Alleged Iowa serial killer preyed on women 'who wouldn't be missed,' daughter says
- Daughter told investigators her father killed 5 to 15 people; Newsweek has reported she believes the number could be 50 to 70.
- Families of missing relatives have reached out to her to see if her father could be connected to their loved ones' disappearances.
- An Iowa Department of Public Safety spokesperson says there's nothing new to report on the investigation.
DES MOINES, Iowa — Most of the victims would have been women in their late 20s to early 30s, not skinny, not overweight. They would have had black, dark brown or dirty blond hair, mostly shoulder length. Plain dressers; not a lot of makeup or jewelry.
But not all, Lucy McKiddy says.
In her first interview with the Des Moines Register, a part of the USA TODAY Network, since her story became international news, the daughter of an alleged killer in Iowa says her father victimized women “who wouldn’t be missed” and found them on the Iowa-Nebraska border, away from his hometown of Thurman, Iowa.
“He was a gas station attendant, mechanic and tow-truck driver at many gas stations and truck stops,” she said. “He picked up down-and-out women with no place to stay the night or to live. He picked up truck-stop prostitutes. He picked up lonely, drunk women at bars.”
Donald Dean Studey didn’t have a criminal record in Iowa when he died in 2013 at the age of 75. But McKiddy, 53, of Lakeland, Florida, said her father was a crook and a gambler.
“He stole from every job he ever had,” she said. “He ran drugs, guns and in stolen property. He got jobs only when he needed to.”
Watchdog contacted McKiddy while examining who — and how many — people might have been reported missing during the 30-year span when McKiddy alleges her dad was disposing of bodies behind his property in a hollow north of his hometown in far southwest Iowa. Since her story first appeared in Newsweek last month, and cadaver dogs "hit" on the scent of human remains in and near a disused well behind Studey's former home, she said, numerous families with missing relatives have reached out to her to see if there’s any connection between their loved ones’ disappearances and the alleged killer.
'We have to look into it':Was Donald Studey really a serial killer? Sheriff, townspeople don't count it out.
In an interview with CNN's Anderson Cooper in late October, Naveed Jamali, an editor at large working on the story with Newsweek, said the staff had established evidence that Studey was a gambler who lived a life of crime. That alone didn't make him a serial killer, he acknowledged. However, in "speaking to people," Jamali said, they also discovered "a pattern" suggesting Studey "may have been connected to a criminal ring and potentially organized crime."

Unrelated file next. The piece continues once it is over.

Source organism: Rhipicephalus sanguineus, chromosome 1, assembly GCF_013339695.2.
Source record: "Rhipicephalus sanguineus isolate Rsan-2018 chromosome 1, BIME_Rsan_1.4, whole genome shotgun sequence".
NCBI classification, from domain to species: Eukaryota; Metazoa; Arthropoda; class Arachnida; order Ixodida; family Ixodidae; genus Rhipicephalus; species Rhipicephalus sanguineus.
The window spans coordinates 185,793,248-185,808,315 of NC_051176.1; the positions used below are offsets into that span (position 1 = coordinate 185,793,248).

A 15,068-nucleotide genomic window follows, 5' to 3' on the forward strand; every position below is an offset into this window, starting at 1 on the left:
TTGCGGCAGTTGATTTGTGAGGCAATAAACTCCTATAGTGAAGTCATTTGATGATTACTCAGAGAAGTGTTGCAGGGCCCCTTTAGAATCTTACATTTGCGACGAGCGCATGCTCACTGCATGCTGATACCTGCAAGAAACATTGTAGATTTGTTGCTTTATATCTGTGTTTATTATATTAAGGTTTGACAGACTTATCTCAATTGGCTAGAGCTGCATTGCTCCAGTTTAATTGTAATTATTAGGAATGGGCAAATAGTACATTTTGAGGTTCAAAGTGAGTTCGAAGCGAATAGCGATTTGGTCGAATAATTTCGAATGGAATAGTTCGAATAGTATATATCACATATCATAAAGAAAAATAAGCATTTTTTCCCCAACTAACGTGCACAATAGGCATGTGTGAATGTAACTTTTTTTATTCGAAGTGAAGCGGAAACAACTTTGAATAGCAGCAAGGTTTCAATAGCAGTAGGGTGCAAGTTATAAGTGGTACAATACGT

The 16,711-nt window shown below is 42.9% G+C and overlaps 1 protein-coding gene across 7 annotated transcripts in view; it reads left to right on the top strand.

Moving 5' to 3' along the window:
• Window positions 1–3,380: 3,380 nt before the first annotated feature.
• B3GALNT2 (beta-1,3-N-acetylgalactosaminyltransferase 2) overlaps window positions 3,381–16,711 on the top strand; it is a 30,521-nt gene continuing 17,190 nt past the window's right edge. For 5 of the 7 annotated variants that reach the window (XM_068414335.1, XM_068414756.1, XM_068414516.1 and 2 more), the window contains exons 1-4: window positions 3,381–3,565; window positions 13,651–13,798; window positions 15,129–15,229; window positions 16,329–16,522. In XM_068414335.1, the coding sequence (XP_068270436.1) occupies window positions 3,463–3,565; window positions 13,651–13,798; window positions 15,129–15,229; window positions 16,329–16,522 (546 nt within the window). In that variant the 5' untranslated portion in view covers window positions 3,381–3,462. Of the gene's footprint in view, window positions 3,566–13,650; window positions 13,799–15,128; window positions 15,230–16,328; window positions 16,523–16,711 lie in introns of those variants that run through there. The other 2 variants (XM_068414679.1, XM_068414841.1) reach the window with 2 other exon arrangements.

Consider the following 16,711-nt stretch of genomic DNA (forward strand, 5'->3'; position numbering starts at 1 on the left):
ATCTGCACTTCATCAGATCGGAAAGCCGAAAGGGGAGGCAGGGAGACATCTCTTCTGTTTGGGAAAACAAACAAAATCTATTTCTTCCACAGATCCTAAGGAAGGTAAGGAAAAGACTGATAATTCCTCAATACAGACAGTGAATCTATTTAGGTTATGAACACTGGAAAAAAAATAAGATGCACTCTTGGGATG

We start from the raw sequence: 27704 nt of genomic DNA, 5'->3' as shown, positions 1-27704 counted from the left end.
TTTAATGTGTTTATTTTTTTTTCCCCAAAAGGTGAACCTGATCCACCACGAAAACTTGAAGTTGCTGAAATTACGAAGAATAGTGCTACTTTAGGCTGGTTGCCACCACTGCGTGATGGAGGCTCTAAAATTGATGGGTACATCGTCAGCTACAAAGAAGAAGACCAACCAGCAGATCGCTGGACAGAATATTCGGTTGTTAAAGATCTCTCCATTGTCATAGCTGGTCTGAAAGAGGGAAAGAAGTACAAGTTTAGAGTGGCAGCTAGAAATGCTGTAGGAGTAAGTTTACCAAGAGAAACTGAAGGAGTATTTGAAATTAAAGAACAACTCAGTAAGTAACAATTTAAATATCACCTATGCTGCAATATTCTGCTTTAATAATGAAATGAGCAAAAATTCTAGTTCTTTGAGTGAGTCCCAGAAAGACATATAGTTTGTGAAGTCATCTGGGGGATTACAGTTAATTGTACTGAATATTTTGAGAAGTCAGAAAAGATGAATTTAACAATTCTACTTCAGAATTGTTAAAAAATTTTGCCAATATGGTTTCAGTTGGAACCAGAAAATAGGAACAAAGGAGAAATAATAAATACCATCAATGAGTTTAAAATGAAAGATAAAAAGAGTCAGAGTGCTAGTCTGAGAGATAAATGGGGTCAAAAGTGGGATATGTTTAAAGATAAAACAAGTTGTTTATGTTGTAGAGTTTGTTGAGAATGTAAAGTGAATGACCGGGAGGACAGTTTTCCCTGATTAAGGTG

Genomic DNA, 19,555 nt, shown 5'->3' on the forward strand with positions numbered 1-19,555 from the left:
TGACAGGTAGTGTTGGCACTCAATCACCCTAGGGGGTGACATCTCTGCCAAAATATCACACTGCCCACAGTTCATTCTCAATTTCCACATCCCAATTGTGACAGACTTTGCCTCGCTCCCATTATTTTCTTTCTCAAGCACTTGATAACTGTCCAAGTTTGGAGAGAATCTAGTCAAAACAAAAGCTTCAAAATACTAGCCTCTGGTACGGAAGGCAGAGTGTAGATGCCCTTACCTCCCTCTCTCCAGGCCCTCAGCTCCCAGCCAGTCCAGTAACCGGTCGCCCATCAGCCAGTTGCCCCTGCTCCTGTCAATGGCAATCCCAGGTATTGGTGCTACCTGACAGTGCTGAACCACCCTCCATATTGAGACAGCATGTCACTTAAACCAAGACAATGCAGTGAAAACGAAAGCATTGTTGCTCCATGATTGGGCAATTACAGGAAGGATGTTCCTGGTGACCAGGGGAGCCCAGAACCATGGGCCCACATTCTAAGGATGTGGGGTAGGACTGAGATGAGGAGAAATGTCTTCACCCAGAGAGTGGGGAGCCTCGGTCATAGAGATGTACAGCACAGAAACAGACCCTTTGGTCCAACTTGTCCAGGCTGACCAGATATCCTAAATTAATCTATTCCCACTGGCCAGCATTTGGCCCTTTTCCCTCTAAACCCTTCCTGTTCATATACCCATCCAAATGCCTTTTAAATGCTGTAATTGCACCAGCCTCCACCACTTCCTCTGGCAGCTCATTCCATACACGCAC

Mitch Mortvedt, a spokesperson for Iowa’s Department of Public Safety, which has been handling a barrage of media requests tied to the alleged killings, said the agency had nothing new to report. The FBI also has had no comment, and officials with the Fremont County sheriff’s office didn’t return phone calls or emails.
So it's unclear what authorities will do next — or even whether they believe, as Jamali suggested, that more than one person could be tied to the alleged body dumping in a remote, concave area behind the Studey property in Green Hollow, Iowa, north of Thurman. McKiddy told investigators she knew of at least five, and perhaps as many as 15, bodies that could be buried in the area, some of which she says she saw herself. But Newsweek reported she believes there could be as many as 50 to 70.
Victims likely came from near Iowa-Nebraska border, daughter believes
According to a multidisciplinary team of experts assembled by the FBI, one common truism among most serial murderers is that the vast majority tend to do their killing within very defined geographic areas or “comfort zones,” such as their homes, homes of relatives, or places of employment. At times, serial murderers may spiral into activities outside that comfort zone, when their confidence has grown or to avoid detection. Very few serial murderers travel interstate to kill.
McKiddy, the youngest of Donald Studey’s four children from his third marriage, said her father was unlikely to kill people from the immediate area around tiny Thurman, a town of about 170, where his family went back more than 170 years.
Instead, she said authorities should look for victims who went missing from around 1970 to around 1982 from near the Iowa-Nebraska border — near Omaha, Council Bluffs, Plattsmouth, Nebraska City or towns north and south. Especially, she said, from 1976 to 1980, when he worked at a truck stop in Council Bluffs that also had a Greyhound bus stop.